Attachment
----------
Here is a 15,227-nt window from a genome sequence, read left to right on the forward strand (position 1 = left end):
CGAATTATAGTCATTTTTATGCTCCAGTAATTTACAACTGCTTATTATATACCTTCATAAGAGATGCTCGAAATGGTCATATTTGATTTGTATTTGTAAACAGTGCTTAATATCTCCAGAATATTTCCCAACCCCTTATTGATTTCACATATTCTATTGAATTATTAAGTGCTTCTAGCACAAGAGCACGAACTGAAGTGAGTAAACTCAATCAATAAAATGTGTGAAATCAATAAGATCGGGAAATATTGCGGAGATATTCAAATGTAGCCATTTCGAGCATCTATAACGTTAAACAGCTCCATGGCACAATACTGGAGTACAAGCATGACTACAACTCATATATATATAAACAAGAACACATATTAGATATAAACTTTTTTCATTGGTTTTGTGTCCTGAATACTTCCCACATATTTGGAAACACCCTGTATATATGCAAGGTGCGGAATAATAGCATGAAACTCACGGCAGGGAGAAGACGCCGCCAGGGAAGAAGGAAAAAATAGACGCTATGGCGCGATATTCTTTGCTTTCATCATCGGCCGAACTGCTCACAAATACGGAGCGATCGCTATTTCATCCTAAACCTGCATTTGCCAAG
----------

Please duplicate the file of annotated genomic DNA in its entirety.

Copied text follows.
Here is a 15,227-nt window from a genome sequence, read left to right on the forward strand (position 1 = left end):
CGAATTATAGTCATTTTTATGCTCCAGTAATTTACAACTGCTTATTATATACCTTCATAAGAGATGCTCGAAATGGTCATATTTGATTTGTATTTGTAAACAGTGCTTAATATCTCCAGAATATTTCCCAACCCCTTATTGATTTCACATATTCTATTGAATTATTAAGTGCTTCTAGCACAAGAGCACGAACTGAAGTGAGTAAACTCAATCAATAAAATGTGTGAAATCAATAAGATCGGGAAATATTGCGGAGATATTCAAATGTAGCCATTTCGAGCATCTATAACGTTAAACAGCTCCATGGCACAATACTGGAGTACAAGCATGACTACAACTCATATATATATAAACAAGAACACATATTAGATATAAACTTTTTTCATTGGTTTTGTGTCCTGAATACTTCCCACATATTTGGAAACACCCTGTATATATGCAAGGTGCGGAATAATAGCATGAAACTCACGGCAGGGAGAAGACGCCGCCAGGGAAGAAGGAAAAAATAGACGCTATGGCGCGATATTCTTTGCTTTCATCATCGGCCGAACTGCTCACAAATACGGAGCGATCGCTATTTCATCCTAAACCTGCATTTGCCAAG